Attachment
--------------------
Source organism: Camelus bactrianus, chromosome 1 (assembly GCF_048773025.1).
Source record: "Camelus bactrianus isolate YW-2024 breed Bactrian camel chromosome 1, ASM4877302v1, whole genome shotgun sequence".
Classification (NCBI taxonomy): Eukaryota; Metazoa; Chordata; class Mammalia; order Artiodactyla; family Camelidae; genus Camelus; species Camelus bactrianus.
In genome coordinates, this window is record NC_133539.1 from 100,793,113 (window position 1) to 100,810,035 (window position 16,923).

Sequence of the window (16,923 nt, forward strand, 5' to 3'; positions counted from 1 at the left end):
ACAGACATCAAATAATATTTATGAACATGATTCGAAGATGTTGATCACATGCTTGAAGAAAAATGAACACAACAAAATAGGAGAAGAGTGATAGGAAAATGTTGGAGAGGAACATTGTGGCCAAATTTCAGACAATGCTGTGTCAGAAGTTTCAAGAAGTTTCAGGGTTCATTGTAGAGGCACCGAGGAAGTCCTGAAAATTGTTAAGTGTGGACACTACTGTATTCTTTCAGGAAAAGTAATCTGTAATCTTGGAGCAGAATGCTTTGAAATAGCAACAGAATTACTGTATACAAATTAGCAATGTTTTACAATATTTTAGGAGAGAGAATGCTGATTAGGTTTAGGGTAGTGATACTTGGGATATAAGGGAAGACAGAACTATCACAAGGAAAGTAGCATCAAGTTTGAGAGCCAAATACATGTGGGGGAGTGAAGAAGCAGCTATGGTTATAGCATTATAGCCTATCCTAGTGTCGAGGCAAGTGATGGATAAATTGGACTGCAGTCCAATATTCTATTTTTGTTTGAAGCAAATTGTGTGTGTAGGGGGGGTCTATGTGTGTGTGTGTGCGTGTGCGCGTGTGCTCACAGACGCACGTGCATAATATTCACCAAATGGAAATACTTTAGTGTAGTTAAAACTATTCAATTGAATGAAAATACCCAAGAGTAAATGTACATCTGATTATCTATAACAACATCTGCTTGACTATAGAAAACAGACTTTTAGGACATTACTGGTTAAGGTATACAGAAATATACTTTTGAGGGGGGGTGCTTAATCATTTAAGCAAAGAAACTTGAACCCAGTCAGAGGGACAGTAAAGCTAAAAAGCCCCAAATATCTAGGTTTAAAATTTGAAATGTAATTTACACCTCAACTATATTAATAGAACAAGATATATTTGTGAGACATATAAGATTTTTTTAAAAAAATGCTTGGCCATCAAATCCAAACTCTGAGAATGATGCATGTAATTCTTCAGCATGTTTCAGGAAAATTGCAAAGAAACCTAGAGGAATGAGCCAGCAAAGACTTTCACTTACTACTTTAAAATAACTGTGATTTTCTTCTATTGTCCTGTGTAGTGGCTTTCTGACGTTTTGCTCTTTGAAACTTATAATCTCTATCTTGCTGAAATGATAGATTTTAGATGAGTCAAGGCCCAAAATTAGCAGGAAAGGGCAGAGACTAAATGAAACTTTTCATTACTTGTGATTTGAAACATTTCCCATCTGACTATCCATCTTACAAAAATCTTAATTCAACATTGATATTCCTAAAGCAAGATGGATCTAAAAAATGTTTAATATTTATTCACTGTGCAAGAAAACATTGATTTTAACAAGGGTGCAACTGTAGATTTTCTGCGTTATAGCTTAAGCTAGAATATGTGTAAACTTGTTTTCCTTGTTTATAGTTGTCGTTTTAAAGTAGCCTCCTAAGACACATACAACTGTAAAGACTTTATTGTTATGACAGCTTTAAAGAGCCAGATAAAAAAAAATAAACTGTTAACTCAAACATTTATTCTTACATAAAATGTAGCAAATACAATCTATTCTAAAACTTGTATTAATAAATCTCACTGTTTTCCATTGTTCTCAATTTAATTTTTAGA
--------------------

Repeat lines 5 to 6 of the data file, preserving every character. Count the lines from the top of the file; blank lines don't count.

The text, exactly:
Sequence of the window (16,923 nt, forward strand, 5' to 3'; positions counted from 1 at the left end):
ACAGACATCAAATAATATTTATGAACATGATTCGAAGATGTTGATCACATGCTTGAAGAAAAATGAACACAACAAAATAGGAGAAGAGTGATAGGAAAATGTTGGAGAGGAACATTGTGGCCAAATTTCAGACAATGCTGTGTCAGAAGTTTCAAGAAGTTTCAGGGTTCATTGTAGAGGCACCGAGGAAGTCCTGAAAATTGTTAAGTGTGGACACTACTGTATTCTTTCAGGAAAAGTAATCTGTAATCTTGGAGCAGAATGCTTTGAAATAGCAACAGAATTACTGTATACAAATTAGCAATGTTTTACAATATTTTAGGAGAGAGAATGCTGATTAGGTTTAGGGTAGTGATACTTGGGATATAAGGGAAGACAGAACTATCACAAGGAAAGTAGCATCAAGTTTGAGAGCCAAATACATGTGGGGGAGTGAAGAAGCAGCTATGGTTATAGCATTATAGCCTATCCTAGTGTCGAGGCAAGTGATGGATAAATTGGACTGCAGTCCAATATTCTATTTTTGTTTGAAGCAAATTGTGTGTGTAGGGGGGGTCTATGTGTGTGTGTGTGCGTGTGCGCGTGTGCTCACAGACGCACGTGCATAATATTCACCAAATGGAAATACTTTAGTGTAGTTAAAACTATTCAATTGAATGAAAATACCCAAGAGTAAATGTACATCTGATTATCTATAACAACATCTGCTTGACTATAGAAAACAGACTTTTAGGACATTACTGGTTAAGGTATACAGAAATATACTTTTGAGGGGGGGTGCTTAATCATTTAAGCAAAGAAACTTGAACCCAGTCAGAGGGACAGTAAAGCTAAAAAGCCCCAAATATCTAGGTTTAAAATTTGAAATGTAATTTACACCTCAACTATATTAATAGAACAAGATATATTTGTGAGACATATAAGATTTTTTTAAAAAAATGCTTGGCCATCAAATCCAAACTCTGAGAATGATGCATGTAATTCTTCAGCATGTTTCAGGAAAATTGCAAAGAAACCTAGAGGAATGAGCCAGCAAAGACTTTCACTTACTACTTTAAAATAACTGTGATTTTCTTCTATTGTCCTGTGTAGTGGCTTTCTGACGTTTTGCTCTTTGAAACTTATAATCTCTATCTTGCTGAAATGATAGATTTTAGATGAGTCAAGGCCCAAAATTAGCAGGAAAGGGCAGAGACTAAATGAAACTTTTCATTACTTGTGATTTGAAACATTTCCCATCTGACTATCCATCTTACAAAAATCTTAATTCAACATTGATATTCCTAAAGCAAGATGGATCTAAAAAATGTTTAATATTTATTCACTGTGCAAGAAAACATTGATTTTAACAAGGGTGCAACTGTAGATTTTCTGCGTTATAGCTTAAGCTAGAATATGTGTAAACTTGTTTTCCTTGTTTATAGTTGTCGTTTTAAAGTAGCCTCCTAAGACACATACAACTGTAAAGACTTTATTGTTATGACAGCTTTAAAGAGCCAGATAAAAAAAAATAAACTGTTAACTCAAACATTTATTCTTACATAAAATGTAGCAAATACAATCTATTCTAAAACTTGTATTAATAAATCTCACTGTTTTCCATTGTTCTCAATTTAATTTTTAGA